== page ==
It has been years since vultures have been poisoned in the Dadia-Lefkimi-Soufli Forest National Park, Greece, but this illegal and harmful practice kills yet again. Two Cinereous Vultures, members of the only remaining breeding colony of the species in the Balkans, lost their lives due to the recent wildlife poisoning incident that transpired at the National Park. In addition to the vultures, one Greater Spotted Eagle and a wild cat were also poisoned to death.
Detection of the poisoning incident at Dadia
During the last weekend, staff from the Management Body of the Dadia-Lefkimi-Soufli Forest National Park alongside WWF Greece‘s poison-bait detection unit discovered the carcasses of several protected animals. They investigated the scene after receiving worrying GPS data from one of the two Cinereous Vultures found dead, as he was tagged within the LIFE Re-Vultures project. Kiko, the specially trained dog, scattered the area and discovered the suspected poisoned animal used as bait that was consumed by the scavengers.
Kiko also found the carcasses of the Greater Spotted Eagle and the wild cat as well as a spot with many dead insects and hairs. The staff who responded to the incident widely searched the area and will continue to do so in the coming days to potentially locate any additional victims. So far, based on the evidence, it appears that the animals instantly died after consuming poison baits placed in an agroforestry area between Kornofolia and Dadia.
Launch of an investigation
The use of poisoned baits poses a significant threat to nature, wildlife and public health. This practice is also illegal and prosecuted. To thoroughly investigate the incident, the competent teams carefully collected samples from the carcasses. They then sent them to the local Veterinary Service to perform toxicological analyses, identify the toxic substance used and determine its origin. In addition, the Soufli Forest Service will immediately start the pre-investigation in accordance with the “Local Action Plan to Combat the Illegal Use of Poisoned Baits” and, in cooperation with the relevant bodies, will take all possible action to locate the perpetrators.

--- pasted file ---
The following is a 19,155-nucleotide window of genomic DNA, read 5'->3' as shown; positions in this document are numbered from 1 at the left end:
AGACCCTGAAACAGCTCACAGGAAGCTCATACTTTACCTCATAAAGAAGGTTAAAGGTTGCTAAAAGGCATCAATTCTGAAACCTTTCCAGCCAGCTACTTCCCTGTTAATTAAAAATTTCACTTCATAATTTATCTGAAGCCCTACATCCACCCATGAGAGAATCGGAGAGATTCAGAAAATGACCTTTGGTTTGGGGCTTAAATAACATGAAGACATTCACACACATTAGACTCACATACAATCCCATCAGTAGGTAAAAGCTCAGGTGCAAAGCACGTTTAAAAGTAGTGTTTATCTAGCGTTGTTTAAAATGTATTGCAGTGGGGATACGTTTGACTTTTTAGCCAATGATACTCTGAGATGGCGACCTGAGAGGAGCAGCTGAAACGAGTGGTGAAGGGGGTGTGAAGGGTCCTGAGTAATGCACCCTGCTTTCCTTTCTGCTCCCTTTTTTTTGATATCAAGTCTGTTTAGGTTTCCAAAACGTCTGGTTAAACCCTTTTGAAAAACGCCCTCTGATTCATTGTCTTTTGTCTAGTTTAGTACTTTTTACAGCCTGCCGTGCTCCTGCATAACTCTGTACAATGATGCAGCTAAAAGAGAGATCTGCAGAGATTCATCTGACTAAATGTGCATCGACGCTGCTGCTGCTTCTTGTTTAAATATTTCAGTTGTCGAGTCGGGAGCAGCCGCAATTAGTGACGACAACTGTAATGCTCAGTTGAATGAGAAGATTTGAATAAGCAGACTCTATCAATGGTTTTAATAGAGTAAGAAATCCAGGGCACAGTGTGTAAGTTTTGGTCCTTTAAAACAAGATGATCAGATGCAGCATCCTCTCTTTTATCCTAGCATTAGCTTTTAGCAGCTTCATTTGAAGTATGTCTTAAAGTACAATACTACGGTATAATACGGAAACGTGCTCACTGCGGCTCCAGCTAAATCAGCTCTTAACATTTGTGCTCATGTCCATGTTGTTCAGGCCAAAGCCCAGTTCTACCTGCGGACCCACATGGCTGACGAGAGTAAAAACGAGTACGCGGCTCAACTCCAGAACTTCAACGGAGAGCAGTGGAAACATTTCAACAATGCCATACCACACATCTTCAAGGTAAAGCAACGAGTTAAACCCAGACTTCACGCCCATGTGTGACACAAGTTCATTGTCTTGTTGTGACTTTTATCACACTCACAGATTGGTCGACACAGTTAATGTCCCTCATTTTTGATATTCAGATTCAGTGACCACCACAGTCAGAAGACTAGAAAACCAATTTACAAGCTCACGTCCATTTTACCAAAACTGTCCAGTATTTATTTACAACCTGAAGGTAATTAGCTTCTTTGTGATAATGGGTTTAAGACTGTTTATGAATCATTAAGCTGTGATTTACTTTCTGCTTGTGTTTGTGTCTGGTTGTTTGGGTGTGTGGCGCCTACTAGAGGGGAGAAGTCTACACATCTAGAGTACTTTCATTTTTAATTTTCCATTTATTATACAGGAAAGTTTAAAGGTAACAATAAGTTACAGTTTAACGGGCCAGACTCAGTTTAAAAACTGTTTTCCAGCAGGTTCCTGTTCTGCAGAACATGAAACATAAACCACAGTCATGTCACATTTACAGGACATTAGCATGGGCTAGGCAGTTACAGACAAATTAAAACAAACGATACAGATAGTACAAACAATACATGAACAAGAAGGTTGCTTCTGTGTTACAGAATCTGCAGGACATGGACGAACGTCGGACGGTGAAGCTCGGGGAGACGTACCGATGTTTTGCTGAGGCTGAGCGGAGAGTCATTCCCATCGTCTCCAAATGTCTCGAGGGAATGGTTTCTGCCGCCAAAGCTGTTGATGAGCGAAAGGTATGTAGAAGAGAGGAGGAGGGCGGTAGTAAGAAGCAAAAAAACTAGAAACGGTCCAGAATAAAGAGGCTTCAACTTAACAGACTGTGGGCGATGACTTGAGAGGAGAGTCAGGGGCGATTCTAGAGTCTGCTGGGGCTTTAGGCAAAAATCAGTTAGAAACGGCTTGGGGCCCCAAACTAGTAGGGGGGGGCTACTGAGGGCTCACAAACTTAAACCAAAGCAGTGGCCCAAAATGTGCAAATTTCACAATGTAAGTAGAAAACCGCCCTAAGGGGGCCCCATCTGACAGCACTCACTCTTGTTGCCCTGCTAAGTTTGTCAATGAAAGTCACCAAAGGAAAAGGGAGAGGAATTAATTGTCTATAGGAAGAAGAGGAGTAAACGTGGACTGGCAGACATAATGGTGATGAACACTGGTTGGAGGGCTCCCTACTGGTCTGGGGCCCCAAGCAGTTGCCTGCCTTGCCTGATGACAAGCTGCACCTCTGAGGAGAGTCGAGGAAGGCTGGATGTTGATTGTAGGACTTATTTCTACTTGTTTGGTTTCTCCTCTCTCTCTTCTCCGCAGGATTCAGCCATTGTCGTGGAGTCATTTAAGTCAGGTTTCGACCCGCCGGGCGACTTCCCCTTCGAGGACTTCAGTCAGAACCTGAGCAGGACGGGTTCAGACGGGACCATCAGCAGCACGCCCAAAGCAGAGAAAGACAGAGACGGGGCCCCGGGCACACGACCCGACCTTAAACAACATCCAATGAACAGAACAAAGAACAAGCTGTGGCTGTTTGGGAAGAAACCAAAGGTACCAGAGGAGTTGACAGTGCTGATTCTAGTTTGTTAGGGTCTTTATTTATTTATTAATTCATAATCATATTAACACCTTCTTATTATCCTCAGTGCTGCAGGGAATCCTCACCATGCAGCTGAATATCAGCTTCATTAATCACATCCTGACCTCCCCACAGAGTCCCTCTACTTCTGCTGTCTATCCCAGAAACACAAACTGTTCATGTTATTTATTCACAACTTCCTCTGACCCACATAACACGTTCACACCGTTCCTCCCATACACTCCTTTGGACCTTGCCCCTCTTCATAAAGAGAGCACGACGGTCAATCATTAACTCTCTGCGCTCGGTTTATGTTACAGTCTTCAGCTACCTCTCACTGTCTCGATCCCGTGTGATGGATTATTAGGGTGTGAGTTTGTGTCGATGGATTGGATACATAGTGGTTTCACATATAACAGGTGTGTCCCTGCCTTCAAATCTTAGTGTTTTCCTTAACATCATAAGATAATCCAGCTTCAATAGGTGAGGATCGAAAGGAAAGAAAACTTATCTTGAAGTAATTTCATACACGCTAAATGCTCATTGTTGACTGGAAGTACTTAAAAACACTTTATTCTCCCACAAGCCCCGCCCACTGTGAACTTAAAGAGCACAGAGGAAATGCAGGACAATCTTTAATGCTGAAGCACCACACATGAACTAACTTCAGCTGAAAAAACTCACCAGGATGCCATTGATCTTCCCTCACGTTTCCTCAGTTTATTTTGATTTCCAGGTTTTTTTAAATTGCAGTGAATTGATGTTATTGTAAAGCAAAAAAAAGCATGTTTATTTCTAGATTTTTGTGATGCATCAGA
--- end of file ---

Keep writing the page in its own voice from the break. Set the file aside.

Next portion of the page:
Adverse consequences on local Cinereous Vulture colony
Today, the Dadia-Lefkimi-Soufli Forest National Park, in Greece, hosts the only Cinereous Vulture breeding population in the whole of the Balkan Peninsula. There are currently 30-35 breeding pairs and about 130 individuals in Dadia. This incident caused a huge blow to the endangered population of the Cinereous Vulture in the country, as “Marios” and “Vangelis”, the birds found dead, were nesting in two different nests, resulting in the loss of two pairs from the only 30-35 recorded in recent years. The president of the Management Body, Konstantinos Poirazidis, stated that “it is inconceivable, after decades of efforts for the recovery of the only Cinereous Vulture population in the Balkans, that such incidents are still being recorded, even within the National Park.”
We hope the investigation will be successful, and the perpetrator(s) responsible will be brought to justice for the irreparable damages they have caused to nature!
Cinereous Vultures in the Balkans
Once a common sight in the Balkans until the 1930s, the population of Europe’s largest vulture declined steadily until the species was declared extinct across most countries in the region in the 1980s, with only a small population of 30-35 pairs remaining in Greece’s Dadia National Park. Despite the proximity to the colony in Greece, the species is not thought to have bred in Bulgaria, or any other Balkan state for decades. There are currently several conservation actions aiming to boost the Cinereous Vulture population in the Balkan Peninsula.
The LIFE Re-Vultures project aims to recover and further expand the Cinereous and Griffon Vulture populations in the cross-border Rhodope Mountains, mainly by improving natural prey availability and reducing mortality factors such as poaching, poisoning, electrocution and collision with power lines. Cinereous Vultures that breed in Dadia Forest in Greece forage in Bulgaria and Griffon Vultures that breed in Bulgaria feed in Greece.
Furthermore, the Vultures Back To LIFE project now works to establish a nesting population of the species by tackling main threats and releasing Cinereous Vultures to key areas in the wild. The goal is to restore the connections between the sub-populations of this species in the Balkans (Greece), Crimea, the Alps and the Iberian Peninsula. So far, the population of the species is gradually increasing, with the first pair officially formed in 2020 by two reintroduced vultures since the species extinction in Bulgaria.
Finally, to protect vultures and other wildlife from illegal wildlife poisoning, the new BalkanDetox LIFE project, led by the Vulture Conservation Foundation (VCF) and funded by the EU’s LIFE Programme, aims to minimize the scale and scope of this damaging practice by raising awareness and building capacities among key stakeholders across seven Balkan countries.